ex ice usercase study
ex ice usercase study

Ex-addict out to save others from ice horror

RECOVERING ice, alcohol and gambling addict Ricki Stanley, 40, has turned his life around and is using his story to help others.

Mr Stanley's journey started more than a decade ago, at the age of 23.

He said dysfunctional family issues initially drove him to drink and gamble to deal with his emotions.

Having grown up all over Australia, he wasn't able to put roots down in his younger years.

"Sydney, Queensland, Melbourne, I've always been used to moving, always had a gypsy sort of lifestyle," he said.

It was when he moved to Melbourne in 1999 that things truly started to spiral out of control.

"I went into the party scene, first party drugs and then ice, I stuck with ice," Mr Stanley said. "I wasn't able to cope with things, an excessive use of drugs and I was involved in the wrong crowd."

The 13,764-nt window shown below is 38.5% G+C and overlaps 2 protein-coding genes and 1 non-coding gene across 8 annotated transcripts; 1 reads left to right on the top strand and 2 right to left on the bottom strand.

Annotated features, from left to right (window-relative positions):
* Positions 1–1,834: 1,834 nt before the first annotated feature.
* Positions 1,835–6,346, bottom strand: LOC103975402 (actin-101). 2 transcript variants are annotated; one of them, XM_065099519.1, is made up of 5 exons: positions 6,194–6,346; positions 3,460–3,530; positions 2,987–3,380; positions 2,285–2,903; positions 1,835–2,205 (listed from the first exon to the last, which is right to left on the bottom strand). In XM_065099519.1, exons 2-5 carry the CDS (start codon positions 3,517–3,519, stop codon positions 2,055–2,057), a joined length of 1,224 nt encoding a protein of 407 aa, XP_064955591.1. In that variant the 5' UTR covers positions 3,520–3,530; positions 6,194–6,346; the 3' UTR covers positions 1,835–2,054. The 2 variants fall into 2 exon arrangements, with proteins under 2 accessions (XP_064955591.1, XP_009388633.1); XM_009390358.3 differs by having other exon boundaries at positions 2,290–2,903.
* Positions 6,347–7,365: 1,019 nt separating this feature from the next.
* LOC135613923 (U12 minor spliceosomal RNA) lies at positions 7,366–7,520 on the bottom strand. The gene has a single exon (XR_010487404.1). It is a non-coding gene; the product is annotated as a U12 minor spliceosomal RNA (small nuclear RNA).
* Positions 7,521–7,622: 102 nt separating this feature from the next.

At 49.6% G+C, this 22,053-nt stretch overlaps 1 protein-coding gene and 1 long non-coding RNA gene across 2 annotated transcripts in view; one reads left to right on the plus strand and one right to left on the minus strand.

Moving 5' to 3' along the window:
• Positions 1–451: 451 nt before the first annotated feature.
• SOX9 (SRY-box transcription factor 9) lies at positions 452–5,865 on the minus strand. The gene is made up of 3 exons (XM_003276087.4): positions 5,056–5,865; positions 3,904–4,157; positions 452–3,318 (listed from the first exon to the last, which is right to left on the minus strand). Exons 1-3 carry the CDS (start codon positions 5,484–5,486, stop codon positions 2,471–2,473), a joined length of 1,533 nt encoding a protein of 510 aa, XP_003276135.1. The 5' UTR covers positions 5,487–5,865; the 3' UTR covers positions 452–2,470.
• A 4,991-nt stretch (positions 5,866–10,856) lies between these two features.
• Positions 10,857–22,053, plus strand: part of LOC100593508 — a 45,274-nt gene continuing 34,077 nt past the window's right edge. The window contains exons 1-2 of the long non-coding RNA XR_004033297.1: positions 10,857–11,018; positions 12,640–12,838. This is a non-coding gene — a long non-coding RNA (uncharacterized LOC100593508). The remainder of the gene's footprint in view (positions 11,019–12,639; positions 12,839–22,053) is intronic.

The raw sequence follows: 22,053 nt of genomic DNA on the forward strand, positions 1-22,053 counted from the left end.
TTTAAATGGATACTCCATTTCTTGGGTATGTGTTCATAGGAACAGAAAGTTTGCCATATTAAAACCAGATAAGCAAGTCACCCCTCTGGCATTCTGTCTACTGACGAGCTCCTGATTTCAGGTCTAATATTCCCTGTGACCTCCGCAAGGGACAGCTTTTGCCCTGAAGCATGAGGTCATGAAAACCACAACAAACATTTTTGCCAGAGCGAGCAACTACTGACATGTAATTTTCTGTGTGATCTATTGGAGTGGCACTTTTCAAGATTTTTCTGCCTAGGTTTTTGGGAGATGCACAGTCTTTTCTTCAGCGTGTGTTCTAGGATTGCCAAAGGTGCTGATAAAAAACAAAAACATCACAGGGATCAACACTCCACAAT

Ricki Stanley, in recovery from Ice/Meth use, now a Support Worker for Salvation Army
Ricki Stanley, in recovery from Ice/Meth use, now a Support Worker for Salvation Army


He said he remembered trying ice for the first time, before being stuck in a cycle of trying to chase the initial high.

"By the end of it, I was using ice as a form of medication to stop the feelings and sensations," Mr Stanley said.

"Not having right coping mechanisms in relationships, not being able to communicate with people properly, violence was next port of call; get angry, agitated."

In 2016, Mr Stanley did what he said most ice addicts were struggling to do, ask for help.

He began receiving treatment at the Salvation Army Townsville Recovery Centre in Garbutt.

"It's fantastic, it opened up a whole new avenue of life for me," he said. "Ask for help, that's the big thing, asking for help, for someone to give you a hand."

Mr Stanley is now in the process of completing a double degree at university.

He said his psychologist, whom he used to see regularly, had given him the coping mechanisms to deal with life.

"Seek professional help, ask for help, you don't have to do it on your own," said Mr Stanley who is now looking to become a motivational speaker, to use his journey for good.

"I don't feel proud, but I feel like I'm here to help others and empower others," he said.

"To show other people they can do it too, nothing is impossible if you just put your mind to it."